1. I’m still not sure what you’re hoping to prove. I have neither the need nor the desire to get into a back and forth regarding my qualifications with you. I’m not trying to convince you of anything to have a “Eureka!!!” moment and agree with me. You, like Law, are regurgitating stuff you’ve heard from other places without knowing the first thing about d’Arnaud.
      The “how do you know?” argument is beyond weak and the last respite of one who has nothing else to say.
      “How do we know” that d’Arnaud won’t turn into Mike Piazza or Jeff Clement?
      “How do we know” that Dickey won’t revert to what he was with the Rangers, Mariners, and Twins?
      “How do we know” blah, blah, and blah?
      Your statement of “value lost” is absurd. As I’ve said in several postings, the Cy Young Award is just that: an award. It doesn’t signify the future and Dickey, at 38 and having come basically out of nowhere to harness the knuckleball, is not Steve Carlton, Tom Seaver, Roger Clemens, Justin Verlander or Tim Lincecum with an array of other weapons and the ability to find several ways to beat his opponent if the knuckleball isn’t working. He has that one pitch and until he repeats 2012, he’s going to be a question mark.
      So because the Mets admit it’s a salary dump (which they didn’t do, but never mind) that makes it somehow different to what the Red Sox did? When both clubs are in entirely different situations? That makes zero sense other than in your desperate attempts to connect those dots and prove a nonexistent point.
      The fact that you haven’t read my prior stuff is perfectly relevant to the argument because it’s led to you making inaccurate assumptions and questioning my qualifications to make assessments in this case—neither of which is a concern to me. If you disagree with my argument, that’s fine. I don’t think you know what you’re talking about, to be blunt, and you’re just repeating what you heard elsewhere and using other people’s opinions to bolster a case that won’t be proven or known until after the fact.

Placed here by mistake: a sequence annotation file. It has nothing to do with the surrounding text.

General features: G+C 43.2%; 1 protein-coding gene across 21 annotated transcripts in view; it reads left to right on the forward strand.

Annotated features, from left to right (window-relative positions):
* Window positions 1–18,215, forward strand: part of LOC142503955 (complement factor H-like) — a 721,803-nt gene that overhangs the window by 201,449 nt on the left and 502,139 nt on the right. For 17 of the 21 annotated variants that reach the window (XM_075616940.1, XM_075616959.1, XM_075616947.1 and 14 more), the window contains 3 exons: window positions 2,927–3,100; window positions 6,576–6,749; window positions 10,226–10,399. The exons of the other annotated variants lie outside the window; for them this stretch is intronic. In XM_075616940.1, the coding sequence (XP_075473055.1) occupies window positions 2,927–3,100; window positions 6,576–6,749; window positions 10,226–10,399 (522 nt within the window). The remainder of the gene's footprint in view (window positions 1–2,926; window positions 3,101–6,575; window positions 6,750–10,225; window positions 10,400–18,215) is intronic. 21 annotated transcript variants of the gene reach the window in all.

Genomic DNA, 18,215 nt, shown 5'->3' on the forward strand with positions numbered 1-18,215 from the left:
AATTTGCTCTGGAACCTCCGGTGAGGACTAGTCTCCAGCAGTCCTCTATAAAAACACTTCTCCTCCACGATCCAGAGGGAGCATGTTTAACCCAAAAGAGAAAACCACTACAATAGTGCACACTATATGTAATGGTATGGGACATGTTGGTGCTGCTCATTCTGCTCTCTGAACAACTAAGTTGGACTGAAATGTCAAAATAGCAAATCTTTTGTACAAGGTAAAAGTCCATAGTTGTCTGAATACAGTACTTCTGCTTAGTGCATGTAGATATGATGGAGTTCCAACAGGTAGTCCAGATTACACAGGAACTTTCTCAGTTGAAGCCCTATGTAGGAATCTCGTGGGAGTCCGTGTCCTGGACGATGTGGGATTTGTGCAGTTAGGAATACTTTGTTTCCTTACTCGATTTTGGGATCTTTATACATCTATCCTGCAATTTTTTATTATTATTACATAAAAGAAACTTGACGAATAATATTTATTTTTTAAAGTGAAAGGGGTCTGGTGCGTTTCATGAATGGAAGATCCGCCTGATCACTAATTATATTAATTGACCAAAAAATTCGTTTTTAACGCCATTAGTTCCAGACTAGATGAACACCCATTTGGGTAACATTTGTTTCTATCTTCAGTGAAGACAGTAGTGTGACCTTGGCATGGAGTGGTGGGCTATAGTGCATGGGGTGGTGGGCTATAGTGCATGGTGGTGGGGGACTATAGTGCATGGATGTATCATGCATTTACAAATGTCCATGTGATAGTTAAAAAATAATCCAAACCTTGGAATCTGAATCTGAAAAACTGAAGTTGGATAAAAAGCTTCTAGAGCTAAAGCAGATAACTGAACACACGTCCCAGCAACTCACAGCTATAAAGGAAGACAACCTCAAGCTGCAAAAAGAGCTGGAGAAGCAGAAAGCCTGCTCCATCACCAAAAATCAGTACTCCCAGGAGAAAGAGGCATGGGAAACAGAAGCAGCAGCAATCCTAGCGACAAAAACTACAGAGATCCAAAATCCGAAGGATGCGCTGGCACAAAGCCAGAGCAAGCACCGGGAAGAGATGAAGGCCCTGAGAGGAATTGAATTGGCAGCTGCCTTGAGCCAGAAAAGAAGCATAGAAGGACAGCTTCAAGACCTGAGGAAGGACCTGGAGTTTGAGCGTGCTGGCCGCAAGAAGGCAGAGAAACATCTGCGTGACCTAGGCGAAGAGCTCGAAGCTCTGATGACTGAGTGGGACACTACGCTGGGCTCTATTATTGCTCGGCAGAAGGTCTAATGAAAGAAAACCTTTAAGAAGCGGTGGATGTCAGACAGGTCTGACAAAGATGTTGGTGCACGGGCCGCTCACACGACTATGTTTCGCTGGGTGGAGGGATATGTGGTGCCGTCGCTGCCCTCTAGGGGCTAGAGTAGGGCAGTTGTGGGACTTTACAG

As for the passive aggressive “no offense Mr. Admin,” garbage, if you’re going to comment here, I suggest you take a step back from that stuff.

  8. Relax, pal. You’re taking this way too personally. All I did was ask for your qualifications, since you have no other argument than watching a few clips. You say you’re the best writer I’ve never heard of. I’m not gullible, and the internet is defined by it’s design as a free speech podium. So I asked for informed debate or credentials of expertise.
    I’m 51 years old and I’ve seen a few “clips” in my time. I’ve also seen many, many, major league games in person. I’ve seen a thousand times that on television. I’ve seen hundreds of minor league games in person, in places like El Paso, Texas, Evansville, Indiana, and wherever the hell it is the Potomac Cannons play in northern Virginia. Tom Seaver looked great against the Astros at Riverfront when he beat Don Sutton in 1981. I was at the game. Seaver even hit a home run. It doesn’t mean he was a home run hitter or that Don Sutton lost every time he faced Seaver. That game was just a snapshot of their careers.